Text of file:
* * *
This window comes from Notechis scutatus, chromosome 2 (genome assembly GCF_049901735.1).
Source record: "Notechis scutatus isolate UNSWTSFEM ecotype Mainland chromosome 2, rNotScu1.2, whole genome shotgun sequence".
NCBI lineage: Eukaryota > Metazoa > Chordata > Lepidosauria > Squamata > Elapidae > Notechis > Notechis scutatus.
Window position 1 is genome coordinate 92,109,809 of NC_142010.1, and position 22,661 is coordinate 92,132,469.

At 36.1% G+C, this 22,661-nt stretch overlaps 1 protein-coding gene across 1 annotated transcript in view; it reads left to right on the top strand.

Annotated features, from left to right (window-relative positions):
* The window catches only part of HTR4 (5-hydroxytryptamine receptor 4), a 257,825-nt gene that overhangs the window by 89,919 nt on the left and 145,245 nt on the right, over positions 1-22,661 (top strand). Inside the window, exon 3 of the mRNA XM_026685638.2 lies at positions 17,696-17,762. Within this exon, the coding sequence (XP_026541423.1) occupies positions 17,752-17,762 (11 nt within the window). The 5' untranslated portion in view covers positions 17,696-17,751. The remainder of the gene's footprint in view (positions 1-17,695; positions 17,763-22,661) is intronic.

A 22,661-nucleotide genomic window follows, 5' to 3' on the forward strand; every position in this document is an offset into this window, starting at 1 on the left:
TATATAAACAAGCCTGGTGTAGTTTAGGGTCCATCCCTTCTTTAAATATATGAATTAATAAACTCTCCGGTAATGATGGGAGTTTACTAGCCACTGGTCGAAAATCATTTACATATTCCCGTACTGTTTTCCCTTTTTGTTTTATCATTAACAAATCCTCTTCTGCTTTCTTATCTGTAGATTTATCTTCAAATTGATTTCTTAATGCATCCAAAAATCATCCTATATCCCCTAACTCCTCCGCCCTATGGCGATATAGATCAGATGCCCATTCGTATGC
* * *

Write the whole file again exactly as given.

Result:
This window comes from Notechis scutatus, chromosome 2 (genome assembly GCF_049901735.1).
Source record: "Notechis scutatus isolate UNSWTSFEM ecotype Mainland chromosome 2, rNotScu1.2, whole genome shotgun sequence".
NCBI lineage: Eukaryota > Metazoa > Chordata > Lepidosauria > Squamata > Elapidae > Notechis > Notechis scutatus.
Window position 1 is genome coordinate 92,109,809 of NC_142010.1, and position 22,661 is coordinate 92,132,469.

At 36.1% G+C, this 22,661-nt stretch overlaps 1 protein-coding gene across 1 annotated transcript in view; it reads left to right on the top strand.

Annotated features, from left to right (window-relative positions):
* The window catches only part of HTR4 (5-hydroxytryptamine receptor 4), a 257,825-nt gene that overhangs the window by 89,919 nt on the left and 145,245 nt on the right, over positions 1-22,661 (top strand). Inside the window, exon 3 of the mRNA XM_026685638.2 lies at positions 17,696-17,762. Within this exon, the coding sequence (XP_026541423.1) occupies positions 17,752-17,762 (11 nt within the window). The 5' untranslated portion in view covers positions 17,696-17,751. The remainder of the gene's footprint in view (positions 1-17,695; positions 17,763-22,661) is intronic.

A 22,661-nucleotide genomic window follows, 5' to 3' on the forward strand; every position in this document is an offset into this window, starting at 1 on the left:
TATATAAACAAGCCTGGTGTAGTTTAGGGTCCATCCCTTCTTTAAATATATGAATTAATAAACTCTCCGGTAATGATGGGAGTTTACTAGCCACTGGTCGAAAATCATTTACATATTCCCGTACTGTTTTCCCTTTTTGTTTTATCATTAACAAATCCTCTTCTGCTTTCTTATCTGTAGATTTATCTTCAAATTGATTTCTTAATGCATCCAAAAATCATCCTATATCCCCTAACTCCTCCGCCCTATGGCGATATAGATCAGATGCCCATTCGTATGC